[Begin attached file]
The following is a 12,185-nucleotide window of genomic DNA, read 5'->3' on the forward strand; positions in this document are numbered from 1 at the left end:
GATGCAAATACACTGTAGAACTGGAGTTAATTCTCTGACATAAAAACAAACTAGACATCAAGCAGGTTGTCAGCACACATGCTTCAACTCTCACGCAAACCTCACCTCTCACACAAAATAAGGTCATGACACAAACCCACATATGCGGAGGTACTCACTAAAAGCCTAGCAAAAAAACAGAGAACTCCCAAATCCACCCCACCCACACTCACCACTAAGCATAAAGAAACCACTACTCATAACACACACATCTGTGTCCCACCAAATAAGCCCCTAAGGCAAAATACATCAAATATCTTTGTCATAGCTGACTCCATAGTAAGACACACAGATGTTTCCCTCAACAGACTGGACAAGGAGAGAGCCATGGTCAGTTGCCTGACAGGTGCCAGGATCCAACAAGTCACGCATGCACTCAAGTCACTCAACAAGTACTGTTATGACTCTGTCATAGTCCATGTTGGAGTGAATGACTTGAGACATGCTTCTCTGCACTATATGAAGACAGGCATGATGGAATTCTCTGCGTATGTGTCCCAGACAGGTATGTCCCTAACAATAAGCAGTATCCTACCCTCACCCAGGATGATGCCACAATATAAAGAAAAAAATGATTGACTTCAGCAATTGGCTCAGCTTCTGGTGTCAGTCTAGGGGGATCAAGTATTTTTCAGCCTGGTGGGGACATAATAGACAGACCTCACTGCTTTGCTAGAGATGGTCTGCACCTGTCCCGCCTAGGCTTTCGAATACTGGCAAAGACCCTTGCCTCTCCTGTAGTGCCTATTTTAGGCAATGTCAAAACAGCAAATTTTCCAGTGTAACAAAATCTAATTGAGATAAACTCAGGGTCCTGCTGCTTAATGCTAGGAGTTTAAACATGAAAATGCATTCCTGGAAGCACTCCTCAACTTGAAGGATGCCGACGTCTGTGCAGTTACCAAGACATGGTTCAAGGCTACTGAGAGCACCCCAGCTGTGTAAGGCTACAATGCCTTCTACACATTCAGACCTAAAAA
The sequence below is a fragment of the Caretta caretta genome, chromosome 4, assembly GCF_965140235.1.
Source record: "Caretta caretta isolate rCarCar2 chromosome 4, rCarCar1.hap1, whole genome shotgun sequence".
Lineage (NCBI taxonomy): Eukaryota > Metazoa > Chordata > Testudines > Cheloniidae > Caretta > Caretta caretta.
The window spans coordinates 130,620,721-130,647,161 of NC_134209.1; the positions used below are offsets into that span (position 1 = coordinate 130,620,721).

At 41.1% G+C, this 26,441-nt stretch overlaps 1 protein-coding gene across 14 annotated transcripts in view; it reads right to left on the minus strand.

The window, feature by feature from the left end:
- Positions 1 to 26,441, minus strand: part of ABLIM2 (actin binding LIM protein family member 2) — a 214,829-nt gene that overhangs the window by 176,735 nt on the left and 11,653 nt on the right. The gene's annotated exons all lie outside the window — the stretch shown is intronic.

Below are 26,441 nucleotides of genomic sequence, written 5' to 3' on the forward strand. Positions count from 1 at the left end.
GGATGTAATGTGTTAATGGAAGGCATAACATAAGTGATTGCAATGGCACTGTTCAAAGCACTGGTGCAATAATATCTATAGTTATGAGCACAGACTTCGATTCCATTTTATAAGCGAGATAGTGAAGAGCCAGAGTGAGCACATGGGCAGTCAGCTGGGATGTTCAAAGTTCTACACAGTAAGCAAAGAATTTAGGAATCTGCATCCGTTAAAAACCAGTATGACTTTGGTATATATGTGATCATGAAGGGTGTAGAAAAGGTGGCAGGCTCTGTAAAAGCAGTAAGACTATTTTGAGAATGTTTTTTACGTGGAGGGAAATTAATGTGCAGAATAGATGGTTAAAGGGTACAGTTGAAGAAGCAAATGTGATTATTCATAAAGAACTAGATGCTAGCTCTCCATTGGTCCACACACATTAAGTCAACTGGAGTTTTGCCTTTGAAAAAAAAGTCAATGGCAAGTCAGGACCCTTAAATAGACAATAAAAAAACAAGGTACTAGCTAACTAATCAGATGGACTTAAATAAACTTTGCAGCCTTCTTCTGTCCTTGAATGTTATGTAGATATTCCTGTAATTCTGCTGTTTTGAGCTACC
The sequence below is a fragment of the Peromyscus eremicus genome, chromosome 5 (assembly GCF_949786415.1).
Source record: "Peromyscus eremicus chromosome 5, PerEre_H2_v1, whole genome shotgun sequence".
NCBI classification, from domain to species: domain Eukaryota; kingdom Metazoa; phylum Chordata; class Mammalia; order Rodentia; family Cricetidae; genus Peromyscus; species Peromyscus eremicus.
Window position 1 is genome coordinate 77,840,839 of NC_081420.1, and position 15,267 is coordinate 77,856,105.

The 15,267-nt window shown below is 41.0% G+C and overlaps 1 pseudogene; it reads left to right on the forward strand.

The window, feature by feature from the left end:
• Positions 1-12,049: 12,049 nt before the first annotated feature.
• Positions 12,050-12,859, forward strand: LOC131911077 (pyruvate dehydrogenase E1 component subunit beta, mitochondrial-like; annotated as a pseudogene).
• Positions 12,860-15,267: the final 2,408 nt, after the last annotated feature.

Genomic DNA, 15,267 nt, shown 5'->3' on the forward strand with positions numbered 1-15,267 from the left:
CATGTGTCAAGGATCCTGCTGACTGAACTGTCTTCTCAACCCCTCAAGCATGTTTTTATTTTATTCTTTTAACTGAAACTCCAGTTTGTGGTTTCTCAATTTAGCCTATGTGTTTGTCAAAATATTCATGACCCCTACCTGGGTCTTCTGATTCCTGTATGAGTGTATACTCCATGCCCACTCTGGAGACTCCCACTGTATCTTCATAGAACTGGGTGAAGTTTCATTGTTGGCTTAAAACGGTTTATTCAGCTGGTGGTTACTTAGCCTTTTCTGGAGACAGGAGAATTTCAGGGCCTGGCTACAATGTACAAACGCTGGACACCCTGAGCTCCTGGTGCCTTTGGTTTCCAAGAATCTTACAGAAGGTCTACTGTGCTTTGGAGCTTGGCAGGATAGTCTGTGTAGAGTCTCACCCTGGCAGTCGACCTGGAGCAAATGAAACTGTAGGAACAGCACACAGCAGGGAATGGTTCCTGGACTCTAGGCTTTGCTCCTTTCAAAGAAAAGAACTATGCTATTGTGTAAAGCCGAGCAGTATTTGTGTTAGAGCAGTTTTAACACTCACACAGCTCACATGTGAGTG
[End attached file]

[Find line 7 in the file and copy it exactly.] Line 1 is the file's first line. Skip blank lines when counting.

At 41.1% G+C, this 26,441-nt stretch overlaps 1 protein-coding gene across 14 annotated transcripts in view; it reads right to left on the minus strand.